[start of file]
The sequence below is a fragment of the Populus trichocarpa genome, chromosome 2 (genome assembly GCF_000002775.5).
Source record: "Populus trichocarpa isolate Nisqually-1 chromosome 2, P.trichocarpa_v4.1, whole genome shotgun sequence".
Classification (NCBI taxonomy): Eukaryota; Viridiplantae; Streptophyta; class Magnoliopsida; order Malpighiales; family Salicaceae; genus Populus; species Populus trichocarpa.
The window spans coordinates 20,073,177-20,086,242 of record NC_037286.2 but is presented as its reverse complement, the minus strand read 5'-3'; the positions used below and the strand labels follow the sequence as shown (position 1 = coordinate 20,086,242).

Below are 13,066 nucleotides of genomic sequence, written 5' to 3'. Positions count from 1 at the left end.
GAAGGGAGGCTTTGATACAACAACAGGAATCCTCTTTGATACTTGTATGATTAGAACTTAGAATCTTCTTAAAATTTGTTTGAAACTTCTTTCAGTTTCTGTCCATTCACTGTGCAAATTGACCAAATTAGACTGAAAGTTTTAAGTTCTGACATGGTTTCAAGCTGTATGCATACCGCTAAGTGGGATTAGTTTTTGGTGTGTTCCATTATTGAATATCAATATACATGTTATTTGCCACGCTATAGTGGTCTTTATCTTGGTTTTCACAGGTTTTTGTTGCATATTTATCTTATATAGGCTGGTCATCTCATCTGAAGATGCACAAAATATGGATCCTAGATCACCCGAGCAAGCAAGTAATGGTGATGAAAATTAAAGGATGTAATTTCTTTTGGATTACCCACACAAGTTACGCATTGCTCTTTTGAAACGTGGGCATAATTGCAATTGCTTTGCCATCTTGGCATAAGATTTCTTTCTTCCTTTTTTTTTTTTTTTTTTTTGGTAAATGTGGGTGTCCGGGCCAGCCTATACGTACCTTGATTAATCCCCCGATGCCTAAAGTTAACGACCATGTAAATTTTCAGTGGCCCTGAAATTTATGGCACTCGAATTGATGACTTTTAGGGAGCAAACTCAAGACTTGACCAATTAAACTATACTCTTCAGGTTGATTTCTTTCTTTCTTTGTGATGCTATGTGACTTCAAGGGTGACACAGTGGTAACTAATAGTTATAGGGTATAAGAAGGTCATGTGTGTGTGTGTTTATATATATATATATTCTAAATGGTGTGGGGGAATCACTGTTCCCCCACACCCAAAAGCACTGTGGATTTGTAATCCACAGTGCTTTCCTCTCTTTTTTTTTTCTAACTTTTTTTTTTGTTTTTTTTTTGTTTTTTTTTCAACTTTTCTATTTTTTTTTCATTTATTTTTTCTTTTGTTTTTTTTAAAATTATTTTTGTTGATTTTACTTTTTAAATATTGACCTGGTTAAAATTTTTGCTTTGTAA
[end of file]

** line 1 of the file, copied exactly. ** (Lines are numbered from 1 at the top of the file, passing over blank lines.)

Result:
The sequence below is a fragment of the Populus trichocarpa genome, chromosome 2 (genome assembly GCF_000002775.5).